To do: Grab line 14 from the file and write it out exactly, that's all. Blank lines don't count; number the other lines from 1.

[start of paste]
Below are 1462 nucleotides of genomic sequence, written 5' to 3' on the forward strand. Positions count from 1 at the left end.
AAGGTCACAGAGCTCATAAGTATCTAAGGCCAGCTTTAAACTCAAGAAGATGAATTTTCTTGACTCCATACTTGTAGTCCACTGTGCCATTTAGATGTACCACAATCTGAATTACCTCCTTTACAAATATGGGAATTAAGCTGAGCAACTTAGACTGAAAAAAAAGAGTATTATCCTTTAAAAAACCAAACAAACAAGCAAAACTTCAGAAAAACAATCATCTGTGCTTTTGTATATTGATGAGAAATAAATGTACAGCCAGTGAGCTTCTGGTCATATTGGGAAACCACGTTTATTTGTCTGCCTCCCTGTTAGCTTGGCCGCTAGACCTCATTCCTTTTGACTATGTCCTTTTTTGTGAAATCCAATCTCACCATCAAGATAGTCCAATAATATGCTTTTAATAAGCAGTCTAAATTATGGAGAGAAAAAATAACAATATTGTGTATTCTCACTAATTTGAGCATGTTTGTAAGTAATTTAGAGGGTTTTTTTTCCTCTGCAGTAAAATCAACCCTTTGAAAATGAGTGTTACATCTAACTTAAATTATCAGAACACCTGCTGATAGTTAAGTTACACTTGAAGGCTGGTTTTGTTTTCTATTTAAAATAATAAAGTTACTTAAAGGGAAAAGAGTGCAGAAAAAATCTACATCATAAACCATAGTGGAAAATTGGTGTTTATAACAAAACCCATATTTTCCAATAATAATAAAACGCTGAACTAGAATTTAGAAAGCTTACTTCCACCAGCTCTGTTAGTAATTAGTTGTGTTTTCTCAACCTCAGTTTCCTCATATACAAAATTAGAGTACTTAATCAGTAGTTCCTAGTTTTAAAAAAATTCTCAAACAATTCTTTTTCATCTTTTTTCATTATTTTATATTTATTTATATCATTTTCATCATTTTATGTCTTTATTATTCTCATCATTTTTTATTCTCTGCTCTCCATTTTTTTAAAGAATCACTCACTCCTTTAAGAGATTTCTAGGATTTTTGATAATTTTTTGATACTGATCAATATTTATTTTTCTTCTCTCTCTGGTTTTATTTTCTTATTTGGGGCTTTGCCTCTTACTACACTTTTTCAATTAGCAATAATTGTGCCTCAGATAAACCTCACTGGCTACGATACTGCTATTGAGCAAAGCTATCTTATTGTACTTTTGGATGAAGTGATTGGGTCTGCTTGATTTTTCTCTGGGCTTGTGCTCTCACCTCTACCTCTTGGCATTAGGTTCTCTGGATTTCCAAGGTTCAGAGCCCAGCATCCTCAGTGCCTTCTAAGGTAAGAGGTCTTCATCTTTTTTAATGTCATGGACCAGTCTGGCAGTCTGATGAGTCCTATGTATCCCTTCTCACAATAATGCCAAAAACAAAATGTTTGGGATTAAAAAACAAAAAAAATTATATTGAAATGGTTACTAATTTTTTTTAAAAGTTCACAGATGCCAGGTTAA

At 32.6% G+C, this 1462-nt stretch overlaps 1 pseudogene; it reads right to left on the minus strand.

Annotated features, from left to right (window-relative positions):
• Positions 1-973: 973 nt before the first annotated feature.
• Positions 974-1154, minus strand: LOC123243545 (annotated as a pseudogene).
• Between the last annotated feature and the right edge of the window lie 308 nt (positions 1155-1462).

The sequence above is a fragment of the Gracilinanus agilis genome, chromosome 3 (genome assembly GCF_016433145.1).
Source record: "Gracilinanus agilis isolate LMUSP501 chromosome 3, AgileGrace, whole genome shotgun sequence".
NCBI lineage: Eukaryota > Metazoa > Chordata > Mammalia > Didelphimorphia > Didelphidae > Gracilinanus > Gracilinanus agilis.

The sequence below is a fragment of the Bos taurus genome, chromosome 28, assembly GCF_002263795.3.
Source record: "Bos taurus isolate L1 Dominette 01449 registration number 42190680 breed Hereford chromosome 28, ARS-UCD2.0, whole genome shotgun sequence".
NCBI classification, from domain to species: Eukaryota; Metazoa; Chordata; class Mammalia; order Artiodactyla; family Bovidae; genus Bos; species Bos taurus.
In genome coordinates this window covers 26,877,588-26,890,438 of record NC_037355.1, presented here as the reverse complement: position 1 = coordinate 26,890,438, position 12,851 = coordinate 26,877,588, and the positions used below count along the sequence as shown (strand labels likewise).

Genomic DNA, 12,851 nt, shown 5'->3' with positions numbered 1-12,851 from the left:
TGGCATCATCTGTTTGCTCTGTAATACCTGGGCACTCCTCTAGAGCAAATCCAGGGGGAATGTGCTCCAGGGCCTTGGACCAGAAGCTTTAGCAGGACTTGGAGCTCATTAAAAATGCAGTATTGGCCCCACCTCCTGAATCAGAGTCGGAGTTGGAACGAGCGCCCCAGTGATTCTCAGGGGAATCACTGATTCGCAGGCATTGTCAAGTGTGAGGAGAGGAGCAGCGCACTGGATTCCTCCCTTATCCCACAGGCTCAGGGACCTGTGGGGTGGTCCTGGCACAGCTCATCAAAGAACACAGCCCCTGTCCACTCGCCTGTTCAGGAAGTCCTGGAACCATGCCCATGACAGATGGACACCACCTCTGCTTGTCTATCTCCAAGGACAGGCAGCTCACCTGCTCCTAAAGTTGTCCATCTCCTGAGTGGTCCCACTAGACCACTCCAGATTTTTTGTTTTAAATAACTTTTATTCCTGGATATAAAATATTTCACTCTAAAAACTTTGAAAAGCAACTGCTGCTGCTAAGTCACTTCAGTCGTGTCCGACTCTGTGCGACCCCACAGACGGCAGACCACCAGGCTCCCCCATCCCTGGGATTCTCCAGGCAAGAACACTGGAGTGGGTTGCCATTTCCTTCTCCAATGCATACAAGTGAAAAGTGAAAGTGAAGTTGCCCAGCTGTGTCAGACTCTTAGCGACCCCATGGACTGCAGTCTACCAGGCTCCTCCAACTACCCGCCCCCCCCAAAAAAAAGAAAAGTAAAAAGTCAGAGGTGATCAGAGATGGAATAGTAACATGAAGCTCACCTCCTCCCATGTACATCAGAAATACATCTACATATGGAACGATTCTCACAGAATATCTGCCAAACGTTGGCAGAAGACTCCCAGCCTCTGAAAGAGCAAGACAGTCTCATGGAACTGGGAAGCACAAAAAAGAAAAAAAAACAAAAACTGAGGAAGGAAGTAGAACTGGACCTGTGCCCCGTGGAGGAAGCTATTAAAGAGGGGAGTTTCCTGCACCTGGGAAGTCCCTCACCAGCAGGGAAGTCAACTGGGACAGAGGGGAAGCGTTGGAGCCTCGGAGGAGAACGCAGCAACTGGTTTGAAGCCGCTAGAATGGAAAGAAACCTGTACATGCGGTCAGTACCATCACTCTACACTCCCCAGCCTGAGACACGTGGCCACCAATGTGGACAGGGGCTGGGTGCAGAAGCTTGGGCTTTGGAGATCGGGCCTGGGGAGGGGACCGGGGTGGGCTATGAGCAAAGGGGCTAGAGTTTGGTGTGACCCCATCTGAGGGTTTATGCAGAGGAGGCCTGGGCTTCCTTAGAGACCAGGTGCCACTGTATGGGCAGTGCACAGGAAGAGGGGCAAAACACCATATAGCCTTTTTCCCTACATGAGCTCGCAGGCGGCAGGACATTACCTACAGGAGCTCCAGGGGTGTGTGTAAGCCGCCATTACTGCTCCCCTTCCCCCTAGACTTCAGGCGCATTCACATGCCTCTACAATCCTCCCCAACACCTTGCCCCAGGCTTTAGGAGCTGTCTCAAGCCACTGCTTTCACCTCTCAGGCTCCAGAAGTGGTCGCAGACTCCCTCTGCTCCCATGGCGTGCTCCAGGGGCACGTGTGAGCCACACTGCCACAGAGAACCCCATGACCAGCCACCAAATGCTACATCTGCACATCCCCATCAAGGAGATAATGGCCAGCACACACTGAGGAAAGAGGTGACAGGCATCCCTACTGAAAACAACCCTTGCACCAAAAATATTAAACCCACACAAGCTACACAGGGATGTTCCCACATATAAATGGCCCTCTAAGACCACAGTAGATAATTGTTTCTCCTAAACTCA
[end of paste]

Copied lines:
In genome coordinates this window covers 26,877,588-26,890,438 of record NC_037355.1, presented here as the reverse complement: position 1 = coordinate 26,890,438, position 12,851 = coordinate 26,877,588, and the positions used below count along the sequence as shown (strand labels likewise).